Meanwhile, self-interested merchant banker Yoon (Yoo Ah-in) has come to the same conclusion on his own but his aims are very different. Where Shi-hyun sees crisis, Yoon sees opportunity. He quits his job and starts calling up wealthy clients with an innovative pitch. Explaining to them that the country is about to go bust, he outlines a plan to short the government which will make them a lot of money though at the expense of those without who will be hung out to dry when it all goes to hell.

As Yoon tells his investors, the trouble is that the entirety of the modern Korean Economy is built on lies. An underling is tasked with explaining the crisis to the president in simple terms, only for Si-hyun to grimly suggest he tell him “we spent borrowed money like it was water hoping to get an extension and here we are”. Factory owner Gap-soo (Heo Joon-ho) is excited to receive a large order from a major department store, but put off when he realises that they intend to pay him with a promissory note. The department store CEO belittles his concerns, implying that he can’t be much of a player if he doesn’t know that’s how business is done these days. Gap-soo’s partner is all for it and so they sign, but when banks go bust promissory notes become worthless and they need ready cash to pay their staff and suppliers.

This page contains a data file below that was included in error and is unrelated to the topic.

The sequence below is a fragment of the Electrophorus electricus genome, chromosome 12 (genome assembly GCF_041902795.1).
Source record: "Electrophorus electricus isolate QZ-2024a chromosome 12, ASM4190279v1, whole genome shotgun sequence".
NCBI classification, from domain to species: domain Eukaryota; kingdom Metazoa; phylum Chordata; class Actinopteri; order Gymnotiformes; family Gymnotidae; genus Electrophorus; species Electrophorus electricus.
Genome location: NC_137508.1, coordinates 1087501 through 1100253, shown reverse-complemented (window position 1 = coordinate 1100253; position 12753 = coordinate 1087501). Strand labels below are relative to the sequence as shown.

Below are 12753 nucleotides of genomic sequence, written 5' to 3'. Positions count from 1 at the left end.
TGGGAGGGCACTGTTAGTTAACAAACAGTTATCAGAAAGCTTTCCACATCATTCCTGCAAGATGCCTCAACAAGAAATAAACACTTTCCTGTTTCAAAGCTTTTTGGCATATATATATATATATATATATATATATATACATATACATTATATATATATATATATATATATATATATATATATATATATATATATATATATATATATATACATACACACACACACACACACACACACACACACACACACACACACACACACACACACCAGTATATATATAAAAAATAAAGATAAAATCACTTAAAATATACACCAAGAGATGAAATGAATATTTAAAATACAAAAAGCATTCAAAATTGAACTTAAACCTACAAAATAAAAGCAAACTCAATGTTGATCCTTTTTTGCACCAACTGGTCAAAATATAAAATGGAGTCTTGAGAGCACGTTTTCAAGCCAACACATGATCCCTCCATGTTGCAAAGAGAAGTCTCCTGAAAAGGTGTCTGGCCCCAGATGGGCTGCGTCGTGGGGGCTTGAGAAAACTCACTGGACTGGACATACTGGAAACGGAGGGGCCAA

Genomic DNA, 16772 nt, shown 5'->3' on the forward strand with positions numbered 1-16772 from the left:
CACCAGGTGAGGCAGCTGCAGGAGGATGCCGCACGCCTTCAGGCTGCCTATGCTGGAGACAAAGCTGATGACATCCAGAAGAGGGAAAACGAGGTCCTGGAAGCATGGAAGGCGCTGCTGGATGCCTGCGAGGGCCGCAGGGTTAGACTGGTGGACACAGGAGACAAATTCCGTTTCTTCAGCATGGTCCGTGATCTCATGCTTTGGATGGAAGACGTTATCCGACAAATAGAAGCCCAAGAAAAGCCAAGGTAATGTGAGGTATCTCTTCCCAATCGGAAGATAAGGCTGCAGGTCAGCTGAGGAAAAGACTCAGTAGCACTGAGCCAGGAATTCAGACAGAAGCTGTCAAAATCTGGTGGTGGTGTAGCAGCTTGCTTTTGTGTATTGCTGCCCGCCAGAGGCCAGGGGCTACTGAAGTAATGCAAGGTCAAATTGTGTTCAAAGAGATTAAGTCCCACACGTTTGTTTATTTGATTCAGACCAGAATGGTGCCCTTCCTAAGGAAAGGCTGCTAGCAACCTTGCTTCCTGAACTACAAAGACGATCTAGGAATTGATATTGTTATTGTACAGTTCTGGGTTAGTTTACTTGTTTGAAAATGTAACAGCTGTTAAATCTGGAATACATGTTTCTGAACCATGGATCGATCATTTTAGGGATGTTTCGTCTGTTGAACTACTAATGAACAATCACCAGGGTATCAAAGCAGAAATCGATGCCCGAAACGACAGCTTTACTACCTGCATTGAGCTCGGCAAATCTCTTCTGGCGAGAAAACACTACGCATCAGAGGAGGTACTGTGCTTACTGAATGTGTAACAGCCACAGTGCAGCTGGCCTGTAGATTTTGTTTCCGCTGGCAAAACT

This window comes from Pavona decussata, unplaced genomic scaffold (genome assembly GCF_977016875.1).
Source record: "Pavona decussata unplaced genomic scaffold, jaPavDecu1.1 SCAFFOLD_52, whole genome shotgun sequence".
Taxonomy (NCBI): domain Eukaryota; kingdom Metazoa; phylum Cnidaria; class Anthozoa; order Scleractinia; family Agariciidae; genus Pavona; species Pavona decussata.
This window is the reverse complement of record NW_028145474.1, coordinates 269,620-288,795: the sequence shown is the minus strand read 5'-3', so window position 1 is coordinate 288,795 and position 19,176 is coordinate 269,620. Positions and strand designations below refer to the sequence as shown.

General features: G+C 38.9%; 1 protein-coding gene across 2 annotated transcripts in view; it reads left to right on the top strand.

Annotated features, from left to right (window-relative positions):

Si-hyun tries to make the case for saving the economy to protect the working classes but her advice falls on deaf ears. Often the only woman in the room, Si-hyun is dismissed as a “secretary” while the all male officials make a point of talking to her male assistant and accusing her of being “sentimental” when she points out that people will starve if they put their plan into action. The conclusion that she gradually comes to is that the crisis is an elaborate game being played by elites for their own gain at the expense of ordinary men and women all across the country. Odious finance ministers prioritise saving the Chaebols, warning their friends and cronies, while deliberately running down the clock so the country will have no other option than running to the IMF full in the knowledge that an IMF bailout comes with considerable strings which will vastly constrain their sovereignty and economic freedom – effectively handing control over to the Americans who will use it as an excuse to extend their own business interests by insisting on destructive labour reforms which will devastate the working classes.